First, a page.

I met kavitha during my visit to Pandharkawada village, Yavatmal district, Vidarbha
This is the story of Kavitha, who is a mother, a babhi, a daughter, a wife, a homemaker, now a farm widow turned farmer in the #suicide capital of India, Vidarbha and she is just 27 years of age. Despite the gravity of the situation, she spoke with great confidence and she spoke with an infectious smile.
Manasi, her 8 year old daughter, was very happy since it was the Independence Day and she wore her favorite 10 Rs tri-colored hair band.
The 2 year old daughter was home with her in laws.
The mother also told how she draped her daughter with a tri-colored saree and when how when Manasi entered the class room everyone would say “Look Bharat Mata is walking into the classroom”.
Bhabi was very worried about her 15 year old brother-in-law because he wasn’t getting any work. He only had 2 pairs of dresses which he carefully juggled through. He would be very calm and very quiet, often refused to take part in any social gatherings or any celebrations. He didn’t have any footwear, which was one reason why he was feeling very shy to move around. Bhabi was very happy when they managed to buy a pair of chappals for Rs 100.
Her parents were working as landless laborer s and their income these days isn’t consistent. They have work only on a few days. Her brother is also looking for a job. She is worried about her brother as well who is looking for a job.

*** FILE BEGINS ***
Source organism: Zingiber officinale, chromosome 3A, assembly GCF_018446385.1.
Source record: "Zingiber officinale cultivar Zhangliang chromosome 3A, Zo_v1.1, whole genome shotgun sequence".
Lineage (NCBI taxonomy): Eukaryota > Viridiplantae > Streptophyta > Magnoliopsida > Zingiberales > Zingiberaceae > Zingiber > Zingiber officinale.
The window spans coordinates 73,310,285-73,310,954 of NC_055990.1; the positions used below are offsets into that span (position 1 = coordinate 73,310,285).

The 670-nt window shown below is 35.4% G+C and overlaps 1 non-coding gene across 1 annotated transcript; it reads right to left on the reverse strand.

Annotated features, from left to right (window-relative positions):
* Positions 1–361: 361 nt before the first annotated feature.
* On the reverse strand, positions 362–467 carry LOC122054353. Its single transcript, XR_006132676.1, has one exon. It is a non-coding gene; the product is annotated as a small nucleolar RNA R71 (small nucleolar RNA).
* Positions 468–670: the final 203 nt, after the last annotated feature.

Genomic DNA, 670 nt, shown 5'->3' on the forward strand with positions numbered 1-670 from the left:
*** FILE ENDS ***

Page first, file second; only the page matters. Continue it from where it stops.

The kids school expenses aren’t that much. The books, uniforms etc. cost about Rs 500 a year. It’s the other expenses that add up to about Rs 3000 or so.
Kavitha finished her 12th grade and after her marriage had discontinued her studies. Her husband was very troubled and increasingly frustrated over his helplessness and his never-ending debt situation. He had shared this with Kavitha as well but she could not anticipate that her husband would take such an extreme step.
3 acres of land is all she has on which she cultivates cotton and soya bean. There is an outstanding loan with the bank which hasn’t waived yet. The price of cotton in the market isn’t guaranteed and there has hardly been any rains adding more trouble to the already troubled situation.
There have been many Kavitha’s before, many Kavitha’s now and unfortunately, if no intervention, there would be many more.
If we blame the politicians for being indifferent, then we are to be blamed equally, for we are indifferent to their sufferings
If we blame the govt for being ignorant, then we are to be blamed equally, for we are completely ignorant of their sufferings.
If we blame the govt for not having the will to solve the crisis, we are to be blamed equally, for we never had the will to question and hold our ministers responsible and accountable.
1 thought on “kavitha, a story of hope and despair”
I don’t know who to blame exactly but yet I am to be blamed equally. When I invest some money in a bank to get higher returns or to secure my future, that security comes at the cost of someone paying his debt. When I build a house for myself in order to secure shelter, that comes at the cost of someone not being able to have any while the need of a separate shelter is being fortified by me or anyone giving it a continuity, knowing when there is no need of a separate shelter, there is no shortage of it either. When there is no need of securing my food for tomorrows breakfast, there is no shortage of it either, when there is no need of securing my money in a bank for my old age, there is no shortage of it for someone in their young age. Can I destroy this whole economic construct which has come into its present state after centuries of effort? Or I just take a short cut and arrange some charity so this situation may continue? Or I give them hope so one day they help me become someone to solve their problems and hence make them forget what they are in?
An economist will say, strengthen the economy only then you can solve it. I say let it fall to a point nothing remains.